I won’t tell anyone that we met on Vampr – a social media platform for musicians and music lovers

Instagram, Bumble, TikTok, Discord… Social media rule our world.

While it’s nearly impossible to set a specific number of all active platforms today, there were apparently 4.7 billion social media users around the world in July 2022. So we can pretty much assume there’s an app for any and every interest group out there these days.

Thanks to Vampr, musos also have their own virtual networking place.


Hunters & Collectors are Aussie rock legends. You might know them from the massive hit, “Throw Your Arms Around Me”. They’ve been around, with a few breaks and in different reincarnations, since 1981. And what do they have to do with Vampr?

Well, it turns out that one of the band’s members, Barry Palmer, is the platform’s co-founder, along with another musician, Josh Simons (of the now-retired group, Buchanan).

The fact that two music business practitioners stand behind a social media platform aimed at artists is a good sign. That’s probably also why the start-up has garnered significant traction amongst investors already. So let’s see some of the milestones they’ve reached.

Established in 2015, it made Apple’s “Best of” list only two years later. 2019 was a massive year for Vampr in terms of crowdfunding. Last but not least, Fast Company included the start-up in its Most Innovative Companies list in March this year. The start-up is now Los Angeles-based.

I’m no tech entrepreneur, but I’d say that those facts and figures are pretty impressive. And if you consider that nearly eight million connections have been made on the platform since its inception, then it sounds like a true success story to me. To top it all up, there are people from over 190 countries on the app as well.

So what’s so special about Vampr? In my opinion, it’s bringing a few social media app features under one roof for musos.

First and foremost, Vampr is about networking and connecting with like-minded people. So it’s a bit like LinkedIn, in the professional sense, or like Facebook, in the socialising context.

You don’t necessarily have to be a musician to sign up, though. I’ve registered as a music lover, for instance. Similarly to other platforms of this kind, you then set up your profile and preferences, i.e. the music genres you dig or your favourite artists. You can connect other platforms to it, like Instagram, if you want to. And if you are an artist, you have an option to feature your music as well (in the audio or video format).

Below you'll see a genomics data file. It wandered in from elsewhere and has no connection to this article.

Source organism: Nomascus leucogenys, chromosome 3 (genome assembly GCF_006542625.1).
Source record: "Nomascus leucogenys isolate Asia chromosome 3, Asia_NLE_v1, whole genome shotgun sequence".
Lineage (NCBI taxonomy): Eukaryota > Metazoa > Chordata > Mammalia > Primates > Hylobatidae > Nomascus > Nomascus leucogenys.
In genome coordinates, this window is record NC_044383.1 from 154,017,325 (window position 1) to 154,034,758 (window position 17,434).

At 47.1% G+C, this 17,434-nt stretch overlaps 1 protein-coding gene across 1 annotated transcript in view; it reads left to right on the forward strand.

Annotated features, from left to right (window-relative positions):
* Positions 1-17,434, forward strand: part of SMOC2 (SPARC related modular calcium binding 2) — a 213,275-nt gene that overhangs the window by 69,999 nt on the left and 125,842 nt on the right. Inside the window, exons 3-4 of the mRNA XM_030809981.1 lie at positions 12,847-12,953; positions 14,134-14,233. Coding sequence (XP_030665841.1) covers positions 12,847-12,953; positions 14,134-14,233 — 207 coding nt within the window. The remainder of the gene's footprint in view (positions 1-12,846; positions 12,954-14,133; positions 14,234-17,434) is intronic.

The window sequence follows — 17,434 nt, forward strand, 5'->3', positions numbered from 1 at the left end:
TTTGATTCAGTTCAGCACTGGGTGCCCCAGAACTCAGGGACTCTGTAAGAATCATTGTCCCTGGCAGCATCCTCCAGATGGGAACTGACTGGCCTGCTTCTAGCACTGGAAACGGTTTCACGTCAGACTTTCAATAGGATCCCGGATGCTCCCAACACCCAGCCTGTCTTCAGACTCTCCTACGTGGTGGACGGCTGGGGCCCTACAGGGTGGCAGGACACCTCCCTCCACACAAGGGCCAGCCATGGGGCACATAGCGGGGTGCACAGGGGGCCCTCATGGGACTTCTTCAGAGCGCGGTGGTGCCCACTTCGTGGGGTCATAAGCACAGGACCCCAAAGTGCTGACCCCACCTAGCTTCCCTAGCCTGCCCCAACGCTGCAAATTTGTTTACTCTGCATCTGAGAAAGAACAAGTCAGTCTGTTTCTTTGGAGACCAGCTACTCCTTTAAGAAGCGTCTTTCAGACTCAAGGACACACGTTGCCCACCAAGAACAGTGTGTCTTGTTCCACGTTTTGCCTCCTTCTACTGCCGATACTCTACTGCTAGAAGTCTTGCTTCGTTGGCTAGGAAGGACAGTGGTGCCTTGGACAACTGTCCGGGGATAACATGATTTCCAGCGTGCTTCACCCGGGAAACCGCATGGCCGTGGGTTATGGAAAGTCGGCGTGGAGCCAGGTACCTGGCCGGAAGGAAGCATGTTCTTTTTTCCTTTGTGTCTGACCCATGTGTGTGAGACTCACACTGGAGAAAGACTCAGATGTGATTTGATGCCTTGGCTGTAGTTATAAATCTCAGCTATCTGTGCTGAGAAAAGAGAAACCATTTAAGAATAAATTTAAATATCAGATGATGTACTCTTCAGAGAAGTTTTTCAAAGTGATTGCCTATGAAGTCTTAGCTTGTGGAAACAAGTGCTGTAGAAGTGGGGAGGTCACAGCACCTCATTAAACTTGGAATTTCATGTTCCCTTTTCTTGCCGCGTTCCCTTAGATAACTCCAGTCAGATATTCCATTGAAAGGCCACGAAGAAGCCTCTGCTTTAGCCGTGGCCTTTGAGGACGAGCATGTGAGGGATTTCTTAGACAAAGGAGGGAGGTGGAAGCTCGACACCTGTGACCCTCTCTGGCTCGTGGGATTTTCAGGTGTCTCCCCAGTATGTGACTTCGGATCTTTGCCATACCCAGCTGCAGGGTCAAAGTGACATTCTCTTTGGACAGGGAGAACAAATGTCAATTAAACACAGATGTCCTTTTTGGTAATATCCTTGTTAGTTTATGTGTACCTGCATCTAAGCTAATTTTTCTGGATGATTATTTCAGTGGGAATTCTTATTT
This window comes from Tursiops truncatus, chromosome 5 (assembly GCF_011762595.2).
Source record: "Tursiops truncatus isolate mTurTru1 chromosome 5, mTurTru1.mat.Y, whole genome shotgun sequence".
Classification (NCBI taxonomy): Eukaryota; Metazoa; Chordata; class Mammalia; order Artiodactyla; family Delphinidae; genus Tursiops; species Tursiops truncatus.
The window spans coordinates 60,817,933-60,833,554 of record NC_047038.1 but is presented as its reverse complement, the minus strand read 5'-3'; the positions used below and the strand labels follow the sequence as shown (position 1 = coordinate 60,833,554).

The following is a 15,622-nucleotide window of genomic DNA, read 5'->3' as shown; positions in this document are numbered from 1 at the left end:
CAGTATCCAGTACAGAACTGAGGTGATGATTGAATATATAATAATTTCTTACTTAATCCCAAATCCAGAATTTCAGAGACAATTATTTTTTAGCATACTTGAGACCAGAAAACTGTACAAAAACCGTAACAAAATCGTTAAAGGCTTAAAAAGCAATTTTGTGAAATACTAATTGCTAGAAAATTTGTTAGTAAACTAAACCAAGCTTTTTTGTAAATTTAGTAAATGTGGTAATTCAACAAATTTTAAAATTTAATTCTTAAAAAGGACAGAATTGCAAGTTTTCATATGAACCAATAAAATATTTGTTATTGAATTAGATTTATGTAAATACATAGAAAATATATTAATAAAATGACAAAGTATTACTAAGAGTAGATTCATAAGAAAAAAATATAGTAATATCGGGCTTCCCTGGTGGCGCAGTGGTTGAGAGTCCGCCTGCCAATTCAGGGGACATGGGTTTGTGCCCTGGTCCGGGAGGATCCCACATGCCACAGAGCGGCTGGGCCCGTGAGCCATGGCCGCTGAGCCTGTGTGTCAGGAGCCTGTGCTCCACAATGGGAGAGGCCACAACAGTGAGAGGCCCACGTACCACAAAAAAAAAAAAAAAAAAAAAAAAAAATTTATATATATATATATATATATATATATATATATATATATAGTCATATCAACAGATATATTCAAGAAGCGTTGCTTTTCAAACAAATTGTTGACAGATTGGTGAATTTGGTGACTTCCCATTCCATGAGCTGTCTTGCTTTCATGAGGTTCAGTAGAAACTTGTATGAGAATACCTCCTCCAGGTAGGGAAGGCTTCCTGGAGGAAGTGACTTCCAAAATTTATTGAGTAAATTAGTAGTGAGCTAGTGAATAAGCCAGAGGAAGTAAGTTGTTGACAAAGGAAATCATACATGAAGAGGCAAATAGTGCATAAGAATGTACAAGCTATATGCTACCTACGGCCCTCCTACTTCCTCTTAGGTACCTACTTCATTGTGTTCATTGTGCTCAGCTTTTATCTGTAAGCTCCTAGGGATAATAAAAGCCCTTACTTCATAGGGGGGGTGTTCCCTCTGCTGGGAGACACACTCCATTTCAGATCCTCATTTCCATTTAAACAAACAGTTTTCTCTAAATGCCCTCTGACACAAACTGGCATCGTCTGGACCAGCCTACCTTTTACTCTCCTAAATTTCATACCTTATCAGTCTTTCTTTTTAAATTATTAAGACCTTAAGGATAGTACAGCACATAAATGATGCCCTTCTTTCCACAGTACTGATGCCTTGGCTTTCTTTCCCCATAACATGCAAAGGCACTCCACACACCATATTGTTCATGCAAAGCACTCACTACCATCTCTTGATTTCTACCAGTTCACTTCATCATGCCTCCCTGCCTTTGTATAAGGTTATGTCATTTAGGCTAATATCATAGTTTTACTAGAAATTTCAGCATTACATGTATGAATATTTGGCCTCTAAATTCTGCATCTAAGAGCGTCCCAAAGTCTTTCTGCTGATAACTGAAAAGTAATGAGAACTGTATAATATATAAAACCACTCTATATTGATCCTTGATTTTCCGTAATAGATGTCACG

Then it’s swiping time to match with users you have something in common with. This Tinder-like feature allows you to “filter” through the crowd better. Once your connection request has been accepted, you can message each other, like on other platforms.

It might be particularly useful if you’re looking for people to jam with, for example. You can get the feel of what they’re into before booking that 5-hour studio for a recording session that might, otherwise, be a complete disaster if your music tastes are not aligned.

It’s worth mentioning at this stage that Vampr is location-based, like dating apps. And it makes sense. While it is possible to collaborate with people living in other parts of the world in the 21st century, there’s nothing better than connecting with fellow musos that you can eventually meet face-to-face, right? To back up this claim, I’ll throw a fun fact here: almost 72 million swipes (and counting) have happened on Vampr so far.

The feed is something that Vampr has taken from Facebook. Vamps (that look like stories) are a definite Instagram influence. You also have the same options within those features, i.e. liking, commenting or saving posts. It’s a part that allows musos to feature their content and projects. I guess finding collabs when people can witness your creative process first-hand is more convincing than talking about it theoretically.

Now, I’ve been alternating between the words “platform” and “app”. While Vampr exists in both the web-based and smartphone realm, how you will use it depends on your personal context. If it’s networking you’re after, go for the app. If you’re looking to learn and discover new things, the website is your best bet.

And on that educational note – Vampr’s blog has heaps of interesting articles. I find them especially useful from an independent muso’s perspective. They cover topics like 5 Side Gigs For Musicians, How to deconstruct constructive criticism or Business Professionalism Tips For Musicians.

But Vampr’s real value lies in the Academy section, in my opinion. I see it as the blog’s extension in a way. It covers music business basics, like content creation for musos or the explanation of management and record label contracts.

There are a few interesting courses in the making, from what I can see on the app, tackling the less tangible but equally important aspects of artists’ lives, i.e. mental health or new technologies (NFTs). While it’s a paid feature, I reckon it’s worth the investment if you’re a totally green muso needing guidance in this complex industry.

The Stories section on the website is another place I’d recommend visiting. It talks about some bands present on the platform and projects Vampr is involved in. For me, as a blogger, the music discovery bit is an attractive feature, too.

With the platform’s growth, its offering has developed, too. Vampr now has distribution and publishing services for independent artists. And if you’re really into the whole concept, you can upgrade to its Pro version to get access to even more creative and professional features.

All in all, Vampr might not be a revolutionary concept in itself. But the sole focus on the music world is something that definitely makes it stand out. So sign up and connect with me, Silly McWiggles, if our paths cross in the world. I promise not to tell anyone that we met on an app 😉

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